Ford Mid-Size Cars 1971-1985 Repair Guide

Electronic Control Assembly (ECA)


The Electronic Control Assembly (ECA) is a solid-state micro-computer consisting of a processor assembly and a calibration assembly. It is located under the instrument panel or passenger's seat and is usually covered by a kick panel. 1981-82 models use an EEC-III engine control system, while 1983 and later models use EEC-IV. Although the two systems are similar in appearance and operation, the ECA units are not interchangeable. A multi-pin connector links the ECA with all system components. The processor assembly is housed in an aluminum case. It contains circuits designed to continuously sample input signals from the engine sensors. It then calculates and sends out proper control signals to adjust air/fuel ratio, spark timing and emission system operation. The processor also provides a continuous reference voltage to the B/MAP, EVP and TPS sensors. EEC-III reference voltage is 8-10 volts, while EEC-IV systems use a 5-volt reference signal. The calibration assembly is contained in a black plastic housing which plugs into the top of the processor assembly. It contains the memory and programming information used by the processor to determine optimum operating conditions. Different calibration information is used in different vehicle applications, such as California or Federal models. For this reason, careful identification of the engine, year, model and type of electronic control system is essential to insure correct component replacement.


Air Charge Temperature Sensor (ACT)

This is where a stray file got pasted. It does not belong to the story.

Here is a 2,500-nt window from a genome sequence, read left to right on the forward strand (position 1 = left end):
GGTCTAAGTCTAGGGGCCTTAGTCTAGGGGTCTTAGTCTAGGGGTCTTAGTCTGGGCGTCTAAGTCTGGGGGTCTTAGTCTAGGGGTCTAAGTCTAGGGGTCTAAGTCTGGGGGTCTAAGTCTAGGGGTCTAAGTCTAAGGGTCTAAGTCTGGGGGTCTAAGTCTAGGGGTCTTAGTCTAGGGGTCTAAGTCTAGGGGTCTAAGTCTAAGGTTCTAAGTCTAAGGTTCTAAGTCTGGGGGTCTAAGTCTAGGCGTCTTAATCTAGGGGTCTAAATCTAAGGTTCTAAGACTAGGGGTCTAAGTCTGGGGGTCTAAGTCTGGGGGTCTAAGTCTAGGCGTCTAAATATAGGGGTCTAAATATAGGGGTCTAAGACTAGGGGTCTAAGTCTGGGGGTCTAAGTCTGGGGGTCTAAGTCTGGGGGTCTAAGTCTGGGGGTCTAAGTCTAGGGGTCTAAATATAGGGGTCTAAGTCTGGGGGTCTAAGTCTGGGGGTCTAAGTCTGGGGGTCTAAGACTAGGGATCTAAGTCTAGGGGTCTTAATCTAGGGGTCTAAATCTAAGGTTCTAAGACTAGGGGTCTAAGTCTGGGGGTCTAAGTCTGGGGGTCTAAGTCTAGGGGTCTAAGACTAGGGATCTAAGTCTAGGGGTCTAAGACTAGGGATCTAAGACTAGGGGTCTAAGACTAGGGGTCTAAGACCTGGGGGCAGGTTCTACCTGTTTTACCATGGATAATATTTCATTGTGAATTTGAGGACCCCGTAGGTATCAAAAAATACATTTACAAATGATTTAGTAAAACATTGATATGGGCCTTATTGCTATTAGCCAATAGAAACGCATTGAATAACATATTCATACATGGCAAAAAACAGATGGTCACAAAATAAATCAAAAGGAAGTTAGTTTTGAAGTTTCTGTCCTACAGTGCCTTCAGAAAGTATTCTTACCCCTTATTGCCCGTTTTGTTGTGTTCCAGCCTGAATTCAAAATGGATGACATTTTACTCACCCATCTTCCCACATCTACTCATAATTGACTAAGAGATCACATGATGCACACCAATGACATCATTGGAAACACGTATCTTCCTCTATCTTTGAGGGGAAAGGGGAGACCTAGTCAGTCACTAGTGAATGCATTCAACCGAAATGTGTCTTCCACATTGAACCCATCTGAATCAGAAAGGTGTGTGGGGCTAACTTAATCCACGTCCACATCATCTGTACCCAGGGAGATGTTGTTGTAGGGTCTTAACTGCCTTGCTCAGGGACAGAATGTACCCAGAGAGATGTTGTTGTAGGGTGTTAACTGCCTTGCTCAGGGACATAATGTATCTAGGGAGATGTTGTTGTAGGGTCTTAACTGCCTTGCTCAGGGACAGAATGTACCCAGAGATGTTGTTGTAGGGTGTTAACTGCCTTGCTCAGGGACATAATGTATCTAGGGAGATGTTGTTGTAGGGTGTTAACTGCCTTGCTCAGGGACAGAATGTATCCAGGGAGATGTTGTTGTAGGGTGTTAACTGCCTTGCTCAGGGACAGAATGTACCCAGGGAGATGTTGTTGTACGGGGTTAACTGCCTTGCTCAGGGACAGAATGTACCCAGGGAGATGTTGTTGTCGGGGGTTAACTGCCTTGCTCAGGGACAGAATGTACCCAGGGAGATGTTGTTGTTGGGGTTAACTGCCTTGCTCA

The ACT is threaded into the intake manifold air runner. It is located behind the distributor on V6 engines and directly below the accelerator linkage on V8 engines. The ACT monitors air/fuel charge temperature and sends an appropriate signal to the ECA. This information is used to correct fuel enrichment for variations in intake air density due to temperature changes.

Barometric & Manifold Absolute Pressure Sensors (B/MAP)

The B/MAP sensor on V8 engines is located on the right fender panel in the engine compartment. The MAP sensor used on V6 engines is separate from the barometric sensor and is located on the left fender panel in the engine compartment. The barometric sensor signals the ECA of changes in atmospheric pressure and density to regulate calculated air flow into the engine. The MAP sensor monitors and signals the ECA of changes in intake manifold pressure which result from engine load, speed and atmospheric pressure changes.

Crankshaft Position (CP) Sensor

The purpose of the CP sensor is to provide the ECA with an accurate ignition timing reference (when the piston reaches 10º BTDC) and injector operation information (twice each crankshaft revolution). The crankshaft vibration damper is fitted with a 4-lobe pulse ring. As the crankshaft rotates, the pulse ring lobes interrupt the magnetic field at the tip of the CP sensor.

EGR Valve Position Sensor (EVP)

This sensor, mounted on EGR valve, signals the computer of EGR opening so that it may subtract EGR flow from total air flow into the manifold. In this way, EGR flow is excluded from air flow information used to determine mixture requirements.

Engine Coolant Temperature Sensor (ECT)